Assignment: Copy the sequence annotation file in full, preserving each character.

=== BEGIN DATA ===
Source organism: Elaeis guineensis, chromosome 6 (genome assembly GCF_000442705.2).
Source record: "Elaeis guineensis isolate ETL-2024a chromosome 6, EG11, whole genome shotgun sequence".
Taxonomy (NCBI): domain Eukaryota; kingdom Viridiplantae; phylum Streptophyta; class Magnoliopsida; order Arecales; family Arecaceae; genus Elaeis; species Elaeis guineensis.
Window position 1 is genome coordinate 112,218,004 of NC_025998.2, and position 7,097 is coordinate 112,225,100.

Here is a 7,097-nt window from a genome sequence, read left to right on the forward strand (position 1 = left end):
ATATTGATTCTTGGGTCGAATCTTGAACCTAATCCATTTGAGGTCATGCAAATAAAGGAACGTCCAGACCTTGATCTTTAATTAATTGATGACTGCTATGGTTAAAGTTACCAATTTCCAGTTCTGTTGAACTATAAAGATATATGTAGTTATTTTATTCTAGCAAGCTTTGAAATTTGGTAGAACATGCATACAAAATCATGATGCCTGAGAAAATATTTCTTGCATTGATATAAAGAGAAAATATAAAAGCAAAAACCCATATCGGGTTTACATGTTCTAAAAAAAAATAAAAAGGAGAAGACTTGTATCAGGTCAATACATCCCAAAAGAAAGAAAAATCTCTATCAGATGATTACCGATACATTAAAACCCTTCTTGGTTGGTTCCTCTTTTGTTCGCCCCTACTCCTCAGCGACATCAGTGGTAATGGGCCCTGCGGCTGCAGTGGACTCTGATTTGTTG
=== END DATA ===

Source organism: Elaeis guineensis, chromosome 6 (genome assembly GCF_000442705.2).
Source record: "Elaeis guineensis isolate ETL-2024a chromosome 6, EG11, whole genome shotgun sequence".
Taxonomy (NCBI): domain Eukaryota; kingdom Viridiplantae; phylum Streptophyta; class Magnoliopsida; order Arecales; family Arecaceae; genus Elaeis; species Elaeis guineensis.
Window position 1 is genome coordinate 112,218,004 of NC_025998.2, and position 7,097 is coordinate 112,225,100.

Here is a 7,097-nt window from a genome sequence, read left to right on the forward strand (position 1 = left end):
ATATTGATTCTTGGGTCGAATCTTGAACCTAATCCATTTGAGGTCATGCAAATAAAGGAACGTCCAGACCTTGATCTTTAATTAATTGATGACTGCTATGGTTAAAGTTACCAATTTCCAGTTCTGTTGAACTATAAAGATATATGTAGTTATTTTATTCTAGCAAGCTTTGAAATTTGGTAGAACATGCATACAAAATCATGATGCCTGAGAAAATATTTCTTGCATTGATATAAAGAGAAAATATAAAAGCAAAAACCCATATCGGGTTTACATGTTCTAAAAAAAAATAAAAAGGAGAAGACTTGTATCAGGTCAATACATCCCAAAAGAAAGAAAAATCTCTATCAGATGATTACCGATACATTAAAACCCTTCTTGGTTGGTTCCTCTTTTGTTCGCCCCTACTCCTCAGCGACATCAGTGGTAATGGGCCCTGCGGCTGCAGTGGACTCTGATTTGTTG